perspective on statistical inferences.

If you really want to make statements
about the probability the null-hypothesis is true, given the data, *p*-values are not the tool of choice
(Bayesian statistics is). But *p*-values
are related to evidence (Good, 1992), and in exploratory research where priors
are uncertain and the power of the test is unknown, *p*-values might be the something to fall back on. There is
absolutely no reason to dismiss or even ban them because the ‘poorness’ of the
relation between *p*-values and the
posterior probability that the null-hypothesis is true. What is needed is a
better understanding of the relationship between *p*-values and the probability the null-hypothesis is true by educating
all researchers how to correctly interpret *p*-values.

P.S.

This might be a good moment to note that
Trafimow and Rice (2009) calculate posterior probabilities of *p*-values assuming the alternative
hypothesis is true, but simulate studies with uniform *p*-values, meaning that the null-hypothesis is true. This is
somewhat peculiar. Hagen (1997) explains the
correct updating formula under
the assumption that the null-hypothesis is true. He proposes to use exact *p*-values, when the null hypothesis is
true, but I disagree. When the null-hypothesis is true, every *p*-value is equally likely, and thus I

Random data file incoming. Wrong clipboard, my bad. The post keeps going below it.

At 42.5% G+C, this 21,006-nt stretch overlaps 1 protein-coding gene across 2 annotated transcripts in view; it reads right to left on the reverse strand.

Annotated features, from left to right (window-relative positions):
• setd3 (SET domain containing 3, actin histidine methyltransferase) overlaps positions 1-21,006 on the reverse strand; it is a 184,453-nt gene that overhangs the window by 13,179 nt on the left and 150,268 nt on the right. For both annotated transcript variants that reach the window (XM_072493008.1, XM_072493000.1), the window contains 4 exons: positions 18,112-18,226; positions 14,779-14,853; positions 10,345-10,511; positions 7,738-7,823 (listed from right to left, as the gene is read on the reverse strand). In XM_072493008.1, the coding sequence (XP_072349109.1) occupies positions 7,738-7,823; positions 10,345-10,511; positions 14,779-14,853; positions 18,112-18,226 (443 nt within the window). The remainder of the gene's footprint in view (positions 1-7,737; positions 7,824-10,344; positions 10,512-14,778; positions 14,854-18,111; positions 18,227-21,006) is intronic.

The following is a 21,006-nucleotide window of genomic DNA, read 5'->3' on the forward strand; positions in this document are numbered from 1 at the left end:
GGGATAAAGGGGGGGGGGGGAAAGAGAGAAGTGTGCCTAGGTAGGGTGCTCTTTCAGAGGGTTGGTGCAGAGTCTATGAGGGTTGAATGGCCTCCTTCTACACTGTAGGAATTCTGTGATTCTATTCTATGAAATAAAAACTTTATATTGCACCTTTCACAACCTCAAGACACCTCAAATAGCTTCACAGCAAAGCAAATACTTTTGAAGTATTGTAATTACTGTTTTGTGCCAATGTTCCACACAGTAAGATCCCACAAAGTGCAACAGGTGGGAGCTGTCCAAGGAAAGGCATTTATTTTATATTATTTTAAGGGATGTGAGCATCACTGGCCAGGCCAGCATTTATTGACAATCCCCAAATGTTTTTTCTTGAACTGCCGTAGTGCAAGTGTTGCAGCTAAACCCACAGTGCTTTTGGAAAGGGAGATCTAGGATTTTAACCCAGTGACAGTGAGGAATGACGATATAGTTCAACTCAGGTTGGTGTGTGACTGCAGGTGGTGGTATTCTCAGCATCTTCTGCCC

would calculate P(H0|D) using:

Assuming H0 and H1 are a-priori
equally likely, the formula simplifies to:

This formula shows how the
null-hypothesis can become more likely when a non-significant result is observed, contrary to popular belief that non-significant findings don't tell you anything about the likelyhood the null-hypothesis is true, not as a function of the *p*-value you observe (after all they are
uniformly distributed, so every *p*-value
is equally uninformative), but through Bayes’ formula. The higher the power of
a study, the more likely the null-hypothesis becomes after a non-significant
result.

**References**

Cameron, A. C. and P. K.
Trivedi (2005). *Microeconometrics:
Methods and Applications*. New York: Cambridge University Press.

Cohen, J. (1994). The earth is round (*p* < .05). *American Psychologist*, *49*,
997-1003.

Good, I. J.
(1982). Standardized tail-area probabilities. *Journal of
Statistical Computation and Simulation*, *16*, 65-66.

Good, I. J. (1992). The Bayes/non-Bayes compromise: A
brief review. *Journal of the American Statistical Association*, *87*,
597-606.

Hagen,
R. L. (1997). In praise of the null hypothesis statistical test. *American Psychologis*t, *52*, 15-24.

Lakens, D. & Evers, E. (2014). Sailing from the
seas of chaos into the corridor of stability: Practical recommendations to
increase the informational value of studies. *Perspectives on Psychological
Science, 9, *278-292. DOI:
10.1177/1745691614528520.

Lew,
M. J. (2013). To P or not to P: on the evidential nature of P-values and their
place in scientific inference. *arXiv:1311.0081*.

Trafimow D. (2014).
Editorial. *Basic and Applied Social
Psychology, 36*, 1–2.

Trafimow D., Marks, M.
(2015). Editorial. *Basic and Applied
Social Psychology, 37*, 1–2.

Trafimow,
D., & Rice, S. (2009). A test of the null hypothesis significance testing
procedure correlation argument. *The Journal of General Psychology*, *136*,
261-270.

Zellner, A. (1971). *An introduction to Bayesian
inference in econometrics*. New York: John Wiley.